Can parents and children evaluate each other's dental fear?
ABSTRACT The aim of this study was to determine whether parents and their 11-16-yr-old children can evaluate each other's dental fear. At baseline the participants were 11-12-yr-old children from the Finnish Cities of Pori (n = 1,691) and Rauma (n = 807), and one of their parents. The children and their parents were asked if they or their family members were afraid of dental care. Fears were assessed using single 5-point Likert-scale questions that included a 'do not know' option. Children and parents answered the questionnaire independently of each other. Background variables were the child's and their parent's gender. Parents' and children's knowledge of each other's dental fear was evaluated with kappa statistics and with sensitivity and specificity statistics using dichotomized fear variables. All kappa values were < 0.42. When dental fear among children and parents was evaluated, all sensitivities varied between 0.10 and 0.39, and all specificities varied between 0.93 and 0.99. Evaluating dental fear among fearful children and parents, the sensitivities varied between 0.17 and 0.50 and the specificities varied between 0.85 and 0.94, respectively. Parents and children could not recognize each other's dental fear. Therefore, parents and children cannot be used as reliable proxies for determining each other's dental fear.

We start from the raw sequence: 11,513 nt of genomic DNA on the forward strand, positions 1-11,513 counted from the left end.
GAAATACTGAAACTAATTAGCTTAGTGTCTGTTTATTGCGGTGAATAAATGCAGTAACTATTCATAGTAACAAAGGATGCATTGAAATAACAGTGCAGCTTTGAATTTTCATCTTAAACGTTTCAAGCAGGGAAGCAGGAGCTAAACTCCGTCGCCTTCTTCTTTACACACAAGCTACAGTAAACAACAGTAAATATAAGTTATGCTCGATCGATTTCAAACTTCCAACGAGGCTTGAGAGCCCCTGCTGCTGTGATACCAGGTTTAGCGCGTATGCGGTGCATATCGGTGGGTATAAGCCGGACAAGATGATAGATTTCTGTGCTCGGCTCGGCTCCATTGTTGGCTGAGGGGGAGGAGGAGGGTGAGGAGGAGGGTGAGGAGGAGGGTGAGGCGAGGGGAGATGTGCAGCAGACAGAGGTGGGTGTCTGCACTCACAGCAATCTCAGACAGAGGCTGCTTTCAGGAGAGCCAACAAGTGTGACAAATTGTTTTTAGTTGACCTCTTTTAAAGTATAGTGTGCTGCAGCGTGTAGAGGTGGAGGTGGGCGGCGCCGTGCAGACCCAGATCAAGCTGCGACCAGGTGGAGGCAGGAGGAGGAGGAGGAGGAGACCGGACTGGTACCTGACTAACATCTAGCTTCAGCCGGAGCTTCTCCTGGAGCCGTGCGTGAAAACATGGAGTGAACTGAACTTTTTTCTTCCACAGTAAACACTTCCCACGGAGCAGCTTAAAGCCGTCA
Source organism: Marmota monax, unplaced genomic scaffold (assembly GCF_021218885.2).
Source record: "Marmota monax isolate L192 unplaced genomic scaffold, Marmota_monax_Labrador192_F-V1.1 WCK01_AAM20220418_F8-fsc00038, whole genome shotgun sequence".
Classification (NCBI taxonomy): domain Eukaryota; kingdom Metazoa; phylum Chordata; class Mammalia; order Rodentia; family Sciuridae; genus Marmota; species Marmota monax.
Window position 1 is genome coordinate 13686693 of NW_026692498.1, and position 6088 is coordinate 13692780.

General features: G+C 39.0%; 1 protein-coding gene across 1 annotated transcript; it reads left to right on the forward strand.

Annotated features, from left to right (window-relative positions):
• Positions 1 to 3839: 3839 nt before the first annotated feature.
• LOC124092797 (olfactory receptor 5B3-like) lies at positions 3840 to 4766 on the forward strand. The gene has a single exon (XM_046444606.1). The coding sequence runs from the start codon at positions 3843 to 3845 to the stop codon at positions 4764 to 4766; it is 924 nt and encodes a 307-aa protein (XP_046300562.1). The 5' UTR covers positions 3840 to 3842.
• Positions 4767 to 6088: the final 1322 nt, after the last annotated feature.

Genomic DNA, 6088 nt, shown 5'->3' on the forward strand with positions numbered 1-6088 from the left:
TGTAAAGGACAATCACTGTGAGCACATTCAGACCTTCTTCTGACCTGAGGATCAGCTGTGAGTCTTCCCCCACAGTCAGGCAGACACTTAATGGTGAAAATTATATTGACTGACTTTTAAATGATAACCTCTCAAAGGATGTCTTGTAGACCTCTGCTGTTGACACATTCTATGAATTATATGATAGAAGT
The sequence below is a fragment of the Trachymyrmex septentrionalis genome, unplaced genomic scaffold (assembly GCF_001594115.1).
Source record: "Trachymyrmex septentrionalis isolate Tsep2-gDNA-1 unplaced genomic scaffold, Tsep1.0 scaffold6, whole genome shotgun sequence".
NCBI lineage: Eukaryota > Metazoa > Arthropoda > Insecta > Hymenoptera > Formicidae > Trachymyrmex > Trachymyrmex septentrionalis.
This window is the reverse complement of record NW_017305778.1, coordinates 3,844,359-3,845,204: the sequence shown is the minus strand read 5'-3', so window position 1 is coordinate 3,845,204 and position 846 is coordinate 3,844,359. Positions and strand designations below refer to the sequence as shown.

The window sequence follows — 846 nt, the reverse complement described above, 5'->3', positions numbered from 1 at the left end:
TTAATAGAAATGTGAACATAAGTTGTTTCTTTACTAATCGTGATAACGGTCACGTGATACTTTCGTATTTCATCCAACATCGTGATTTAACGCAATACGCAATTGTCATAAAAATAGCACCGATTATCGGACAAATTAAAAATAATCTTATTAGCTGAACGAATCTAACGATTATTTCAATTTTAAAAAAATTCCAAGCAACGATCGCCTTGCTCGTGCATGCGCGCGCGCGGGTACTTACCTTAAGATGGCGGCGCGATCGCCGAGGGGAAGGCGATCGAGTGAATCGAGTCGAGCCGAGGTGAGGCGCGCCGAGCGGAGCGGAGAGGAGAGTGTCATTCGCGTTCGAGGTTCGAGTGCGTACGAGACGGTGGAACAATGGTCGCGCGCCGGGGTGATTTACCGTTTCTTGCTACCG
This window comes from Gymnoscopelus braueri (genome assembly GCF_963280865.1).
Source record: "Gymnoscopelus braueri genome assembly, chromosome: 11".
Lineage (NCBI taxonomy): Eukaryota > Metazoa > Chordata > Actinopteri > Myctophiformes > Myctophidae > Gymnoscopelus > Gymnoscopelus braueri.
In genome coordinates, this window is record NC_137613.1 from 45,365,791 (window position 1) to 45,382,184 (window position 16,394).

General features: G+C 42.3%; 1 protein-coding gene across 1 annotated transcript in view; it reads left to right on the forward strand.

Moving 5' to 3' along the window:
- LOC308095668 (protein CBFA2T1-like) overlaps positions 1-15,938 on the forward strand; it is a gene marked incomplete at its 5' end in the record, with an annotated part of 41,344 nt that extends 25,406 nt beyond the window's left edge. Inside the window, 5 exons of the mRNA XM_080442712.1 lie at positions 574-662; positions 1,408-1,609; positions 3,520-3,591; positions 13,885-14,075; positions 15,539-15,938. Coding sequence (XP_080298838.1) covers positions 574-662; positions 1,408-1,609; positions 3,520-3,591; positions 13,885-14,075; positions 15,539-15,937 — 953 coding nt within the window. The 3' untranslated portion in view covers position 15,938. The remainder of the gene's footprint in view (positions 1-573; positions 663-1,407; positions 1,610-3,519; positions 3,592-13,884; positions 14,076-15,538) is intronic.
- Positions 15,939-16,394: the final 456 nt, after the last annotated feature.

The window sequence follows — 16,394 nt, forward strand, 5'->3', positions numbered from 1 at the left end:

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ABSTRACT: Aim The objectives of this article are to approach the problem of dental fear in children and adolescents, which is met by dentists in dental practices and to describe the methods of its evaluation. There are objective and subjective methods for the assessment of the intensity of dental anxiety. These methods can be useful for treatment planning in anxious patients. Overview The dental fear and anxiety of a child patient which is associated with a dental appointment may take many different forms. An adequate evaluation of the behaviour of a child patient in the dental treatment is very important at the very first contact with the dentist, as it allows the dental team to choose the right method. In dental practices especially those, who do not specialize in pediatric dentistry, may barely have skills sufficient to properly evaluate the behaviour of a young patient. This results in the selection of inappropriate methods of conduct with a child, during the first appointment, the consequence of which is a lack of cooperation during treatments, present and future. Conclusions Dentists lacking abilities and experience to assess patients’ behaviour, should considering a wider variety of evaluation methods for dental anxiety in children and adolescents. A proper relationship between dentist and patient will have a positive influence on children's attitudes in dental treatment and will improve the comfort of work and increase the effectiveness of the treatment.Postepy Psychiatrii i Neurologii 03/2014; 23(1):47–52. DOI:10.1016/j.pin.2014.03.006